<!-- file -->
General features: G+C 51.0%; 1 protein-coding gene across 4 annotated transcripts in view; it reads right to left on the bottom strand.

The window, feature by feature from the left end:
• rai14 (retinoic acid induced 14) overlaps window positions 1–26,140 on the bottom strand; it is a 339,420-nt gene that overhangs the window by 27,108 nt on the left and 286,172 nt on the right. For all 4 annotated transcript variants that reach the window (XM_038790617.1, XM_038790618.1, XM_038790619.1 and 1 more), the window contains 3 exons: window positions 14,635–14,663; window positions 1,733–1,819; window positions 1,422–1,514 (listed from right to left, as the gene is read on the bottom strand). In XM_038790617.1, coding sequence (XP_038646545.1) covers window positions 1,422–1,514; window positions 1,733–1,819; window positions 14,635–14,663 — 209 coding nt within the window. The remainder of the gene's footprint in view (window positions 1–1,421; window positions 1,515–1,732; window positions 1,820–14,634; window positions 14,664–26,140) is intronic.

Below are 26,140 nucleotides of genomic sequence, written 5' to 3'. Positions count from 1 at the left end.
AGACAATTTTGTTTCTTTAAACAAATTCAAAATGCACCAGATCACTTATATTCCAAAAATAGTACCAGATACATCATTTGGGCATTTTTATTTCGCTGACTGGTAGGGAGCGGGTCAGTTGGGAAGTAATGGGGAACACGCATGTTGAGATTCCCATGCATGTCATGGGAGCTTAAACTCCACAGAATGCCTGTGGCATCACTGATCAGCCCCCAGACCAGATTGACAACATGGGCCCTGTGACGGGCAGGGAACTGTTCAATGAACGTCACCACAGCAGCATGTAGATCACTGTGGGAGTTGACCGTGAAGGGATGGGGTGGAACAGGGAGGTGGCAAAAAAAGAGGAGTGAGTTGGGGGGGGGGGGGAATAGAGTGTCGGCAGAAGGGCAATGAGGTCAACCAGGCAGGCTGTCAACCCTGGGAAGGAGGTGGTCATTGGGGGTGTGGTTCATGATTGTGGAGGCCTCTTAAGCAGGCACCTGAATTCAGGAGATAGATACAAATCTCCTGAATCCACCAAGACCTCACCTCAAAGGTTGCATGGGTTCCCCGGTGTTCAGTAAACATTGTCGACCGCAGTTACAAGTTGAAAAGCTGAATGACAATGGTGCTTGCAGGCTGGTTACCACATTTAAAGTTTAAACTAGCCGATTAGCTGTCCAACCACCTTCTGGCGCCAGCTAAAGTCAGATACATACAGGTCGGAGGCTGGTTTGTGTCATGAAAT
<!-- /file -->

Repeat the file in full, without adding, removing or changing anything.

General features: G+C 51.0%; 1 protein-coding gene across 4 annotated transcripts in view; it reads right to left on the bottom strand.

The window, feature by feature from the left end:
• rai14 (retinoic acid induced 14) overlaps window positions 1–26,140 on the bottom strand; it is a 339,420-nt gene that overhangs the window by 27,108 nt on the left and 286,172 nt on the right. For all 4 annotated transcript variants that reach the window (XM_038790617.1, XM_038790618.1, XM_038790619.1 and 1 more), the window contains 3 exons: window positions 14,635–14,663; window positions 1,733–1,819; window positions 1,422–1,514 (listed from right to left, as the gene is read on the bottom strand). In XM_038790617.1, coding sequence (XP_038646545.1) covers window positions 1,422–1,514; window positions 1,733–1,819; window positions 14,635–14,663 — 209 coding nt within the window. The remainder of the gene's footprint in view (window positions 1–1,421; window positions 1,515–1,732; window positions 1,820–14,634; window positions 14,664–26,140) is intronic.

Below are 26,140 nucleotides of genomic sequence, written 5' to 3'. Positions count from 1 at the left end.
AGACAATTTTGTTTCTTTAAACAAATTCAAAATGCACCAGATCACTTATATTCCAAAAATAGTACCAGATACATCATTTGGGCATTTTTATTTCGCTGACTGGTAGGGAGCGGGTCAGTTGGGAAGTAATGGGGAACACGCATGTTGAGATTCCCATGCATGTCATGGGAGCTTAAACTCCACAGAATGCCTGTGGCATCACTGATCAGCCCCCAGACCAGATTGACAACATGGGCCCTGTGACGGGCAGGGAACTGTTCAATGAACGTCACCACAGCAGCATGTAGATCACTGTGGGAGTTGACCGTGAAGGGATGGGGTGGAACAGGGAGGTGGCAAAAAAAGAGGAGTGAGTTGGGGGGGGGGGGGAATAGAGTGTCGGCAGAAGGGCAATGAGGTCAACCAGGCAGGCTGTCAACCCTGGGAAGGAGGTGGTCATTGGGGGTGTGGTTCATGATTGTGGAGGCCTCTTAAGCAGGCACCTGAATTCAGGAGATAGATACAAATCTCCTGAATCCACCAAGACCTCACCTCAAAGGTTGCATGGGTTCCCCGGTGTTCAGTAAACATTGTCGACCGCAGTTACAAGTTGAAAAGCTGAATGACAATGGTGCTTGCAGGCTGGTTACCACATTTAAAGTTTAAACTAGCCGATTAGCTGTCCAACCACCTTCTGGCGCCAGCTAAAGTCAGATACATACAGGTCGGAGGCTGGTTTGTGTCATGAAAT